Universalisation of higher education requires, to a great extent, increased government funding. Such funding will undoubtedly enhance the physical access and quality of HEIs. The funding of higher education increased nine fold during the 11th Five year Plan (2007-12). Government funding has a direct impact on enrolment, which is evident from the fact that between 2001 and 2011, the government expenditure on higher education increased at a rate of 10.9% per year, while the corresponding increase in enrolment was 21.5% per year. Since 2008-2009, government expenditure in higher education has varied between 1.1% and 1.3% of GDP, which is the highest in South Asia and also appears impressive in terms of some developed countries. However, a vital issue that needs to be effectively addressed is the affordability of students from weaker financial section. Total expenditure on scholarships in 2014-15 was only 80.66 crore which is a meagre 0.11% of government’s total expenditure on higher education. In 2016-17 the National Scholarship Scheme had an annual target of 82,000 students, which was a paltry 0.2% of enrolment in that year. What is required is direct, easily accessible funding of low-income households through institutional credit system.Presently, funds by way of financial support to tackle the issue of affordability are inadequate. Instead of planning a sudden increase in support through scholarships, it would be pragmatic to make credit available at convenient terms to students from economically weak sections. China and South Korea, Brooking India opines, achieved transition from mass to universal system amply aided by increased financial support to the needy.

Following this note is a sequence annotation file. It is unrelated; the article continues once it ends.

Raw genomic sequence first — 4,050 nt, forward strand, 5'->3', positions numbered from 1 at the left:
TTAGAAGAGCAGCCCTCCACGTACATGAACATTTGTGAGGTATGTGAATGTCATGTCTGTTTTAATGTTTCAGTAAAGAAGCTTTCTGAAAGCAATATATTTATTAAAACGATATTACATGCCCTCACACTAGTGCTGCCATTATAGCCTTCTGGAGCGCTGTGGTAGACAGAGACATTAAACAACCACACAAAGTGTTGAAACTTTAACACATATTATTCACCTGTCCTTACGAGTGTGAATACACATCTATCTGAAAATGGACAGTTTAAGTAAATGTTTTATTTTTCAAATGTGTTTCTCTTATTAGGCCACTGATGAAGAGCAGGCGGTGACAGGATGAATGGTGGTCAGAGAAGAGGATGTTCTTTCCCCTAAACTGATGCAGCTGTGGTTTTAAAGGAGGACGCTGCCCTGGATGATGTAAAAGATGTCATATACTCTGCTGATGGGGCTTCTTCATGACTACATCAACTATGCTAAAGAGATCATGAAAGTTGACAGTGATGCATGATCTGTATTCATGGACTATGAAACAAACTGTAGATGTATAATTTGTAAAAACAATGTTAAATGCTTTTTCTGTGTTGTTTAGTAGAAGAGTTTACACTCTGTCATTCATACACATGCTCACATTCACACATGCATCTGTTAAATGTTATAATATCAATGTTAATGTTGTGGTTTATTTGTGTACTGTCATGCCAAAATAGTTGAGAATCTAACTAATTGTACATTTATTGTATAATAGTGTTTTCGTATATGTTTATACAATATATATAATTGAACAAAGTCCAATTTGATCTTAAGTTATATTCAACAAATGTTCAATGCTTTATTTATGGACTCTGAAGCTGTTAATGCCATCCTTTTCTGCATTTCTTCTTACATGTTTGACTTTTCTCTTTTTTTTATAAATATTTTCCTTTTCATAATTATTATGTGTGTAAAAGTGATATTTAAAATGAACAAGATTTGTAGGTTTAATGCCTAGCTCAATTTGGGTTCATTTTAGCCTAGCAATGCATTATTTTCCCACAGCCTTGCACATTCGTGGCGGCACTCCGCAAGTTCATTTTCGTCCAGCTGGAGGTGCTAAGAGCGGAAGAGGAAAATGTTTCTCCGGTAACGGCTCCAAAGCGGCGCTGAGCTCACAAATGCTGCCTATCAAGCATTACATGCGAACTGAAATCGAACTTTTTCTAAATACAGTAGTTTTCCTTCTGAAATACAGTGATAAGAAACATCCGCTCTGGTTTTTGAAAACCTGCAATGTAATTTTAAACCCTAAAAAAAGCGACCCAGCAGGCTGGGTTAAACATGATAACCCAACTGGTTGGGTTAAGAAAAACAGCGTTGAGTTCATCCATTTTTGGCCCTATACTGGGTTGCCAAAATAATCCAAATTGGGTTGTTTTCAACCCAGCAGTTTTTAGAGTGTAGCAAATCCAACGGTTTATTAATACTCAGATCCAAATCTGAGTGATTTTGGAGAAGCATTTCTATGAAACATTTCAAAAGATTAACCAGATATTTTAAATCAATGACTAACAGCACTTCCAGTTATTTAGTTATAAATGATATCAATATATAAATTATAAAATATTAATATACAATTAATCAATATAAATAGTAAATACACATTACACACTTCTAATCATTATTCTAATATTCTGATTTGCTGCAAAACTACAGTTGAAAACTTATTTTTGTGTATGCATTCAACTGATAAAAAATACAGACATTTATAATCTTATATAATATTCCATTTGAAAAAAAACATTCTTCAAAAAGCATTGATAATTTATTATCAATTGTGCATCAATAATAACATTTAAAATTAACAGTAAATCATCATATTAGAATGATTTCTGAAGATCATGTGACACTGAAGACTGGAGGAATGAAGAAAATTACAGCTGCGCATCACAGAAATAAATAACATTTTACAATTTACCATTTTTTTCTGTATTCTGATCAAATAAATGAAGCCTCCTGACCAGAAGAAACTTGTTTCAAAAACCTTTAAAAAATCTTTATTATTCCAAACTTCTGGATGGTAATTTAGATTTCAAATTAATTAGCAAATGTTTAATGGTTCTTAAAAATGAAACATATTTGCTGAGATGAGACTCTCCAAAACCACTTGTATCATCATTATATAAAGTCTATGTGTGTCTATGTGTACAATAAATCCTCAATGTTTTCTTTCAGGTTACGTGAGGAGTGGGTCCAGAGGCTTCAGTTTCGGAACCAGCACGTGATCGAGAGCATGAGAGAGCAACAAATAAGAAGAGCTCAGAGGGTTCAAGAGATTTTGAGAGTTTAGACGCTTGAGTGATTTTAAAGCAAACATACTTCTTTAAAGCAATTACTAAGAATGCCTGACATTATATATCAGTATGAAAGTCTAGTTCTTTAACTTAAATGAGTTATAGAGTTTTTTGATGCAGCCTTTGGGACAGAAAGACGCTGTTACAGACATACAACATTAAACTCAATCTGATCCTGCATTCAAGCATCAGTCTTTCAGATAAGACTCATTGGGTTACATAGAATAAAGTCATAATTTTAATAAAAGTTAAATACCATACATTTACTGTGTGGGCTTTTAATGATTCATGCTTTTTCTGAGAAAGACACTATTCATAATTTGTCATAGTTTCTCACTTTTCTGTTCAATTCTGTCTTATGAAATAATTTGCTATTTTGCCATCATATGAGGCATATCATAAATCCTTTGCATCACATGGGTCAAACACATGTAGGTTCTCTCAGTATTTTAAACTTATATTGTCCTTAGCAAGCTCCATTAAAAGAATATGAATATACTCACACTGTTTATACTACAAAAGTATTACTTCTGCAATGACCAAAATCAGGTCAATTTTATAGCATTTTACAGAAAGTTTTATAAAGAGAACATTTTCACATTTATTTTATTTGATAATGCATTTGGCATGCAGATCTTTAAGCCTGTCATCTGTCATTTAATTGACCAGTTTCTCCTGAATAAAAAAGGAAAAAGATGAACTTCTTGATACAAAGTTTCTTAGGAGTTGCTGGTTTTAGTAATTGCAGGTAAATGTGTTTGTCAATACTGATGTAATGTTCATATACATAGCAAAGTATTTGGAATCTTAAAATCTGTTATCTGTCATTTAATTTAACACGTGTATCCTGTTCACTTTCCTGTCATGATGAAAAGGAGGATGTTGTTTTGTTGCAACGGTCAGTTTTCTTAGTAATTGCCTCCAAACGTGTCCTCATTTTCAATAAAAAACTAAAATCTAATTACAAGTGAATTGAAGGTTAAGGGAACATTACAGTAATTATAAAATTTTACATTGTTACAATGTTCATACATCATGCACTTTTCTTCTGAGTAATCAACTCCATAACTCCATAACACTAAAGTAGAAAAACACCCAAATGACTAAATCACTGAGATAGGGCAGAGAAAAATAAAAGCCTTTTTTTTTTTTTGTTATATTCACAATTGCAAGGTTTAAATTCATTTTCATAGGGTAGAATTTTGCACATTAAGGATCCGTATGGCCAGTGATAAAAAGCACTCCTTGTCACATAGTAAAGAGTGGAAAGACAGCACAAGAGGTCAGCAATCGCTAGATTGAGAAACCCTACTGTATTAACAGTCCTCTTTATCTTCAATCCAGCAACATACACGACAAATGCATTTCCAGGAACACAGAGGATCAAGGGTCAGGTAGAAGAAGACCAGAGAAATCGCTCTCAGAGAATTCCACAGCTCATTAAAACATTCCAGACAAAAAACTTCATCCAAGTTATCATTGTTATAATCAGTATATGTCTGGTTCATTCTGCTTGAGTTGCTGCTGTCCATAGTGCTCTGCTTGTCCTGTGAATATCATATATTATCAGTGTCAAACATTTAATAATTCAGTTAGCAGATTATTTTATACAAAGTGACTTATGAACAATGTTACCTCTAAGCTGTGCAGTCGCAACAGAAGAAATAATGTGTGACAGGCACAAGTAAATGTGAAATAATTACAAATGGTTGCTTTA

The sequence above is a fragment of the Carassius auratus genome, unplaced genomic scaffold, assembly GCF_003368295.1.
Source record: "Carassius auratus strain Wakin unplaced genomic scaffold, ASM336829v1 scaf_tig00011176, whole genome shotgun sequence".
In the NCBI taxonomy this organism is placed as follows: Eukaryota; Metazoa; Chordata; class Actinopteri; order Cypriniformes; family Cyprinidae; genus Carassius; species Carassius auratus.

While concluding the discourse on ways and means to achieve universalisation of higher education by 2035, it will be worthwhile to focus on some social sub-groups for concerted campaign at social level. A close analysis of the growth of GER between 2015-16 and 2019-20 reveals an encouraging trend. Growth of overall GER during the period was 10.60% while that of the female sub-group was 16%. Split into ethnic sub-groups, female of the SC category registered a growth of 26.8% against overall SC growth of 19.9%. Similarly, female of the ST category recorded a growth of 37.2% against overall ST growth of 26.7%. Overall growth of enrolment of SC and ST has also been high in comparison to overall growth of Bharat. This analysis leads us to a safe, undisputed inference that Bharat’s GER has steadily increased over the last few years led by a substantial increase in the GER of  Female, SC and ST. In this backdrop, the future pathway should be to especially cocentrate on these sub-groups, which will aid acceleration of GER growth while strengthening the policy of greater social inclusion proposed by NEP-2020.

Prof Vijoy Kant Das, Member, Bihar State University Service Commission, Patna 800001. Email :